[Catalog-sig] How to verify cheeseshop signatures?

Phillip J. Eby pje at telecommunity.com
Sun Oct 23 18:47:44 CEST 2005

At 12:28 PM 10/23/2005 -0400, Jp Calderone wrote:
>On Sun, 23 Oct 2005 12:02:17 -0400, "Phillip J. Eby" 
><pje at telecommunity.com> wrote:
>>>Jp Calderone wrote:
>>> > The required key is indicated in the message.  You just need to 
>>> retrieve it:
>>> >
>>> > gpg --import 41C6E930
>>> >
>>> > Re-running --verify should now work.
>>It doesn't.  I get "gpg: can't open `41C6E930': No such file or directory".
>You may not have gnupg configured with any key servers.  I am currently 
>using hkp://subkeys.pgp.net, if that's any help.

This worked:

$ gpg --keyserver hkp://subkeys.pgp.net --recv-keys 41C6E930
gpg: requesting key 41C6E930 from hkp server subkeys.pgp.net
gpg: key 41C6E930: public key "Richard Jones <richard at commonground.com.au>" 
gpg: no ultimately trusted keys found
gpg: Total number processed: 1
gpg:               imported: 1

$ gpg --verify roundup-0.9.0b1.tar.gz.asc roundup-0.9.0b1.tar.gz
gpg: Signature made Fri Oct  7 01:39:29 2005 EDT using DSA key ID 41C6E930
gpg: Good signature from "Richard Jones <richard at commonground.com.au>"
gpg:                 aka "Richard Jones <richard at mechanicalcat.net>"
gpg:                 aka "Richard Jones <richardjones at optushome.com.au>"
gpg: WARNING: This key is not certified with a trusted signature!
gpg:          There is no indication that the signature belongs to the owner.
Primary key fingerprint: 0145 FD2B 52E8 0A8E 329A  16C7 AC68 AC04 41C6 E930

>>At 01:54 PM 10/23/2005 +0200, Martin v. Löwis wrote:
>>>Partially, yes: it will verify that the signature was made by the public
>>>key with that key ID. That doesn't mean you know for sure that the
>>>person you assume to be behind the key really is the "owner" of the key.
>>>For that, you would actually have to validate the public key, e.g. by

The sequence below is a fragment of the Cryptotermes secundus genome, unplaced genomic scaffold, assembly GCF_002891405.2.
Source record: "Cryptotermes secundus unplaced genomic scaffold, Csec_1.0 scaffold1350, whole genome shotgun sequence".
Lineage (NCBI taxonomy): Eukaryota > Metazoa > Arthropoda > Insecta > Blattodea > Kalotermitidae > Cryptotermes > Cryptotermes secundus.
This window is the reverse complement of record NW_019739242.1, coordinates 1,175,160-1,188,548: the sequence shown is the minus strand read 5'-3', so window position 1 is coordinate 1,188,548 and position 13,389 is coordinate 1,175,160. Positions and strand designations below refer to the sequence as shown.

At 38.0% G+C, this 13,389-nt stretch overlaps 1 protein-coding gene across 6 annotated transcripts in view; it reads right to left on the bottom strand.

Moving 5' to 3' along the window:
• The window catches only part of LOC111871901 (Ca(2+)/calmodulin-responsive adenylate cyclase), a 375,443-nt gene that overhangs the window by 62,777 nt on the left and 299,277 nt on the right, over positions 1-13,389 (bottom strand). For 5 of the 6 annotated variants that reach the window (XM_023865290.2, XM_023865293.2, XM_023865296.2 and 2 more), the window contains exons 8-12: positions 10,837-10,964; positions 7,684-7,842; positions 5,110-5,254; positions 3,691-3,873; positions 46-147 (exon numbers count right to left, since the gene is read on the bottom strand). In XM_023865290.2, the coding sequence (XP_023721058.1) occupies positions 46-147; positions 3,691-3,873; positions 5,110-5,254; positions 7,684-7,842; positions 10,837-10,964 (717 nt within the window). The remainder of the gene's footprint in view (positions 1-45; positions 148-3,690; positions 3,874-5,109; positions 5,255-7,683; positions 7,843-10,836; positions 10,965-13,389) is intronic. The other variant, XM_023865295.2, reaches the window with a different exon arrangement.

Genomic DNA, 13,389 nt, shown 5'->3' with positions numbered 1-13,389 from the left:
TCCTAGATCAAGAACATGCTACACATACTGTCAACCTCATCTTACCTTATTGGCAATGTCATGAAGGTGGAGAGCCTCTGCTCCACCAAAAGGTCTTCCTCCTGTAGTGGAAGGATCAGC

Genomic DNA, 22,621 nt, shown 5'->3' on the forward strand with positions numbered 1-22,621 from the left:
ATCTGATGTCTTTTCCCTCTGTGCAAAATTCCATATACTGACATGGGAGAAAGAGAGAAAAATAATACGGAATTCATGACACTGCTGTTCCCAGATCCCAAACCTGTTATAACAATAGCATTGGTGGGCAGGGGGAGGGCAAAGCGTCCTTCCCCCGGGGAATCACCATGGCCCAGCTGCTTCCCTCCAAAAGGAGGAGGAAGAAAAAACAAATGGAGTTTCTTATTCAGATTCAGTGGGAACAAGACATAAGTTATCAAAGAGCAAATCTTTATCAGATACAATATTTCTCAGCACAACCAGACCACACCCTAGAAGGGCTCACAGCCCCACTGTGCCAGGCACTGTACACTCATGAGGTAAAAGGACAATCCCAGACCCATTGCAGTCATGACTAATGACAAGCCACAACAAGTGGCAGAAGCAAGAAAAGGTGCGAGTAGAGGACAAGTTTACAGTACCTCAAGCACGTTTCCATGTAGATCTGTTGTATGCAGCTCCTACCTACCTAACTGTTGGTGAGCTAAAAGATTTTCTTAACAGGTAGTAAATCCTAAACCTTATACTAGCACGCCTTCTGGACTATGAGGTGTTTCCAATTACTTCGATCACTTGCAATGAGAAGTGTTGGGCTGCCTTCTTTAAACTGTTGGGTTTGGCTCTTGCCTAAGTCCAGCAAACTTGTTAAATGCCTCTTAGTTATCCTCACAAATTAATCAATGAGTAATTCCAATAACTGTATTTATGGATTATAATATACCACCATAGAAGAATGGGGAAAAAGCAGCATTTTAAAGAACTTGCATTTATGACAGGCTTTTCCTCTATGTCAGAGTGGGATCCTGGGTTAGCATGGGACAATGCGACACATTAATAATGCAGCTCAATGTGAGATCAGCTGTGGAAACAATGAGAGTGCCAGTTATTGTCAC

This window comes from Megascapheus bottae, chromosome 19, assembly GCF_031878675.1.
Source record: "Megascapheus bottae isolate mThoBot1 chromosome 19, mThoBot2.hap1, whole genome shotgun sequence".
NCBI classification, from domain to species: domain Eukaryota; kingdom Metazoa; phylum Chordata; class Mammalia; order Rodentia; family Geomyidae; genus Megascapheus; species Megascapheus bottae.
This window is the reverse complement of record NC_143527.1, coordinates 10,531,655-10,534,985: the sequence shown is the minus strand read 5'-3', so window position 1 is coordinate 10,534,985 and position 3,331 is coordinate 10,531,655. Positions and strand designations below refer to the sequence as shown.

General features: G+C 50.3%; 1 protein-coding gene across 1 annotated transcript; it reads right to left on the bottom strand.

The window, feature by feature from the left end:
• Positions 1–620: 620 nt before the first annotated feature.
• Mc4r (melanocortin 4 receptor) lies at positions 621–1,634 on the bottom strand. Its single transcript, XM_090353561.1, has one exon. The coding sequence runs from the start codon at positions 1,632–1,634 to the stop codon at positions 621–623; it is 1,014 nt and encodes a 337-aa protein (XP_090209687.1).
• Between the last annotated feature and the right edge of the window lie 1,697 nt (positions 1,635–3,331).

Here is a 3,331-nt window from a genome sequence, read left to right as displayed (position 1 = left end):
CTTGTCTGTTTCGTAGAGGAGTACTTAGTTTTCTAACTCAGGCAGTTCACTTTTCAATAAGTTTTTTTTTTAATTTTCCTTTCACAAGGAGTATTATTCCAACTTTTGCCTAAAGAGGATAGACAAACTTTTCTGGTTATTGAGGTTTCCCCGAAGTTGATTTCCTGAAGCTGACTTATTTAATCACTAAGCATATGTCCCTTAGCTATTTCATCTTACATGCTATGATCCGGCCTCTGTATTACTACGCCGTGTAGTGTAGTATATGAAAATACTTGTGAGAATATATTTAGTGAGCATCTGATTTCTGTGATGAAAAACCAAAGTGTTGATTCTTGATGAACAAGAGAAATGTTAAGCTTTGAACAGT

>>>looking at the signatures on the public key, and checking whether you
>>>recognize them, and whether you believe they would only sign keys for
>>>people they have verified in person.
>>>This is nothing cheeseshop could help with: the web of trust really is
>>>between people, not between technology.
>>So, from a practical perspective, the current signature implementation is 
>>of no use whatsoever to the vast majority of cheeseshop users.
>Well... It's PGP :)  It's as useful or useless to cheeseshop users as it 
>is to anyone else.  For anyone with a large web of trust, the likelihood 
>of there being a trust relationship with the package signer is 
>greater.  For people with a small web of trust (or no web of trust at 
>all), it's smaller.
>Perhaps this means it is practically useless (FWIW I think I agree, I 
>doubt I have a trust relationship with a single package owner)

If you have to meet individual authors to validate them, you could just get 
the package from them in person and skip all the certificate crap.  :)

>>It seems like it would make more sense to use a format that includes a 
>>certificate signature chain (as with Ruby Gems).  Having to manually 
>>track the keys of individual authors sort of goes against the whole point.
>Using a chain-based system helps spread trust relationships faster.  It 
>also means someone has to manage a certificate authority (set up the 
>certificates in the first place, manage the security of the CA cert, 
>accept and somehow process signature requests).  The attacks it is 
>vulnerable to are also more severe in their consequences: if you 
>compromise my PGP private key, you can pretend to be me to anyone in the 
>world; if you compromise a certificate authority certificate, you can 
>pretend to be anyone in the world to anyone in the world.  PGP keys are 
>also more easily revokable.
>Not advocating either position, just explicitly spelling out some of the 

Well, the flip side is having no real security at all, if you just decide 
to trust each author individually.  In effect, the whole thing becomes just 
a "warm fuzzy" pseudosecurity, not unlike airline screening procedures.

The sucky bit is that my choices are now to work hard to integrate this 
with EasyInstall, and then have crypto experts complain that by making it 
actually work for people I've nullified the real security (which will be 
true, of course), or in the alternative I can just not support it, in which 
case people will gripe that it doesn't verify signatures.  *sigh*

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